Back in 1998, I saw a theatrical production of Gilgamesh at the Midlands Art Centre in Birmingham. I have been trying to find out which production it was but to no avail. Meanwhile, I continue to enjoy every version of Gilgamesh I can find.
Yusuf Komunyakaa’s verse play boils with the jagged wisdom of this ancient tale. It moves quickly and I wonder what a live audience would make of it but if you know the story, you will appreciate both its liberties and its language.
Of the Flood we feel men’s terror:
Lost children searched for weeping mothers. Men cursed the names of their fathers as the rain dug their graves.
Such gloomy lyricism is impressive throughout.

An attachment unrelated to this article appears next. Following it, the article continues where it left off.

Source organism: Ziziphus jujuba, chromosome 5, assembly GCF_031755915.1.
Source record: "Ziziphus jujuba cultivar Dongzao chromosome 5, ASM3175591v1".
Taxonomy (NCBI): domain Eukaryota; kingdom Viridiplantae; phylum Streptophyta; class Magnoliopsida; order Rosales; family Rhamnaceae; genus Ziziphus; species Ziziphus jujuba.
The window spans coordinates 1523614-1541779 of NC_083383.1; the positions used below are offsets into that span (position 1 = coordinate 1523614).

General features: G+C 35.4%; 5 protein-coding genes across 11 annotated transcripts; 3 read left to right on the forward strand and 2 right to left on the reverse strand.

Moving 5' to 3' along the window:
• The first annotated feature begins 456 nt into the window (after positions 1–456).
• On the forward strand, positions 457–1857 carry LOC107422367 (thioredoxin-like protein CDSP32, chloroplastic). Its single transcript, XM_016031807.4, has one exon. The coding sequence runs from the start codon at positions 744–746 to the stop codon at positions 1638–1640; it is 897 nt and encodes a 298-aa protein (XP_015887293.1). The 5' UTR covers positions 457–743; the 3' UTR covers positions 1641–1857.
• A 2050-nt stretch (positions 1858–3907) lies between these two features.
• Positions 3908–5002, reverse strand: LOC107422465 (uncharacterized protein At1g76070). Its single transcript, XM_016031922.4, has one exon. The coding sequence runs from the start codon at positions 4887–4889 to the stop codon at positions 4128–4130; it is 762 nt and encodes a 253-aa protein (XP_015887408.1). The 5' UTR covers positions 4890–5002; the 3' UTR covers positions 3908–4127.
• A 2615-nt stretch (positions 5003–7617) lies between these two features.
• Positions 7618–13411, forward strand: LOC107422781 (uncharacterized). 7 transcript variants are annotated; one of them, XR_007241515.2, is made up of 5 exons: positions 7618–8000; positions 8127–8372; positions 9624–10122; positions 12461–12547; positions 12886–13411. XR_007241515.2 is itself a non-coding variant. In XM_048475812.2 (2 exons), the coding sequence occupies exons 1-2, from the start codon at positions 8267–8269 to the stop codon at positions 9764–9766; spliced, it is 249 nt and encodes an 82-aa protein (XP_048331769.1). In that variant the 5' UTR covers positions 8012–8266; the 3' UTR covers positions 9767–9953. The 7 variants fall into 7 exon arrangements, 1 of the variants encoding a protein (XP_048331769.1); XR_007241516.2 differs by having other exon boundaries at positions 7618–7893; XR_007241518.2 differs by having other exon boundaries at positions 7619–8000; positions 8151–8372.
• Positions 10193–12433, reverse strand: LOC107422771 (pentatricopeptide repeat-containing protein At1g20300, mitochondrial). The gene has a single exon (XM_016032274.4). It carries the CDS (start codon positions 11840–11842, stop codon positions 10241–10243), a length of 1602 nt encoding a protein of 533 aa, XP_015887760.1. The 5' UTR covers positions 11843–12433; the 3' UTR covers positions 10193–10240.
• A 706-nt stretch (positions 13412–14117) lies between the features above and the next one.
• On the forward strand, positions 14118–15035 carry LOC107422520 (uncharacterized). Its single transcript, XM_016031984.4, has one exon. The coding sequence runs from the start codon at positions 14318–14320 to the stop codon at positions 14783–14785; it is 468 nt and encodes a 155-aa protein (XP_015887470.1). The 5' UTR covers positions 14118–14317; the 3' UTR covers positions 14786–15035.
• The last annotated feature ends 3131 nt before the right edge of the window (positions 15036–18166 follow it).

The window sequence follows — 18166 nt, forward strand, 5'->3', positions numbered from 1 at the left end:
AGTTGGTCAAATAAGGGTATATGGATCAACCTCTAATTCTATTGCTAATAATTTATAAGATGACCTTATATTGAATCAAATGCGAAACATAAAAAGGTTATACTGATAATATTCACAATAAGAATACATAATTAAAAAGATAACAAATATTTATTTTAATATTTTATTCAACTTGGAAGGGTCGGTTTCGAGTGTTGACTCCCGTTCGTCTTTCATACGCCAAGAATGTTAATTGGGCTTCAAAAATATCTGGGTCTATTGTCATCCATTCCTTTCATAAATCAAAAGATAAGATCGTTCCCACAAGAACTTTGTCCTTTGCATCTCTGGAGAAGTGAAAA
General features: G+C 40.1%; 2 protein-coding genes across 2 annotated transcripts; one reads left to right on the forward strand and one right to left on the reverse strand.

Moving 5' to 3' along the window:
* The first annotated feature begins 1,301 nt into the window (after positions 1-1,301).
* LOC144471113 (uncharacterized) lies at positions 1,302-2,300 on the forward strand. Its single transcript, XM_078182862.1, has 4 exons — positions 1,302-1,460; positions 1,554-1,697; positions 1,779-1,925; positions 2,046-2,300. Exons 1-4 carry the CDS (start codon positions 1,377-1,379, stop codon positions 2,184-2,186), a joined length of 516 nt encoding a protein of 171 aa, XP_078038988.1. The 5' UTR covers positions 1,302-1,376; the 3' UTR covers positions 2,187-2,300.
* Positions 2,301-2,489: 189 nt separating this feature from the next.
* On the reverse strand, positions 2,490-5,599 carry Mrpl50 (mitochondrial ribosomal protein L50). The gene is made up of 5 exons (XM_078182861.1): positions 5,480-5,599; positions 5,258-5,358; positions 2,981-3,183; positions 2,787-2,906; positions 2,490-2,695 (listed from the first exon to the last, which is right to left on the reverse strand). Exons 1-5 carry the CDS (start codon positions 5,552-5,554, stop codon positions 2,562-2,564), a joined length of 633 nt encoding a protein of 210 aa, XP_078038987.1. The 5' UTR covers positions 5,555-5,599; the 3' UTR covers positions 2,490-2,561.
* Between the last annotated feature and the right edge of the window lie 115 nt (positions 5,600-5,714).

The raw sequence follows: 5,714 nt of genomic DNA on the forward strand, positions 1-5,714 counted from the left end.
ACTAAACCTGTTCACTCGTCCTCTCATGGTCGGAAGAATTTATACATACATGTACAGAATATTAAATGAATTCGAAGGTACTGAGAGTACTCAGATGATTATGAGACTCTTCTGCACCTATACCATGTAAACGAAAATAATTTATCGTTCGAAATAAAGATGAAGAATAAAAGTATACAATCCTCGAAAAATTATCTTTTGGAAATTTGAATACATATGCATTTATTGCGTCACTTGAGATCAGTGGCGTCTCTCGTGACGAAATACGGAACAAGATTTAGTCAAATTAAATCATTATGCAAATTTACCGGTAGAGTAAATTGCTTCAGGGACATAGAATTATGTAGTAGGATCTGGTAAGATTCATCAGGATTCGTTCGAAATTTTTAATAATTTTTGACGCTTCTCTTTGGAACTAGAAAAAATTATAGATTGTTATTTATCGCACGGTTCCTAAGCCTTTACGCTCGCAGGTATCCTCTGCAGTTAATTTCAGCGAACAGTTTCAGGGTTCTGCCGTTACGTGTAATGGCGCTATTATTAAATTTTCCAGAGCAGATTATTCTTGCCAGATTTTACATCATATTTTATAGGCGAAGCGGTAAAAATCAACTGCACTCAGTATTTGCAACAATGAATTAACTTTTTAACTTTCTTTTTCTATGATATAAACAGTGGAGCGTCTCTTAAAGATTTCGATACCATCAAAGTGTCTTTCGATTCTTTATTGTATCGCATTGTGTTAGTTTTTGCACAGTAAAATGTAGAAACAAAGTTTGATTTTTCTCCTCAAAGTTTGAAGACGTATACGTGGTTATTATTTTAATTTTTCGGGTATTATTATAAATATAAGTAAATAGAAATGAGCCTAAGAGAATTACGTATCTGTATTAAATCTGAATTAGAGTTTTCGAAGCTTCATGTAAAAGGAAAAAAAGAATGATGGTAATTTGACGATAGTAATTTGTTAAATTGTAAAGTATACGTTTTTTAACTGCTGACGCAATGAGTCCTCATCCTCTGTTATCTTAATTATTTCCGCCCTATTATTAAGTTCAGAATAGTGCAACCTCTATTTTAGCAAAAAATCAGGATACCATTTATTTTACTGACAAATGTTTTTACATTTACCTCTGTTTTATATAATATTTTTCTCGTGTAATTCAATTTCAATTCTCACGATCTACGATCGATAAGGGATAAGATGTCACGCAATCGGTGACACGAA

I like that Ishtar kills Enkidu in Humbaba’s forest and that Gilgamesh straightaway leaves Enkidu’s dead body on his quest to find Utnapishtim, returning only then – – in seeming failure – – to bring his friend’s sadly un-animated corpse back to Uruk.
Komunyakaa captures the pathos of Gilgamesh and knows well how to cleverly develop the original. For example, Siduri’s plea in the Babylonian for Gilgamesh to enjoy dancing and the embrace of his wife is made concrete: she and Gilgamesh dance and make love. Here, at the tavern at the edge of the sea, is where one feels Gilgamesh should end his journey. Instead he goes home, a hero of sorts at last, begging the temple harlot (whom he calls Siduri):
Teach me how to live without a name. Teach me how to be a king. Teach me how to die a man.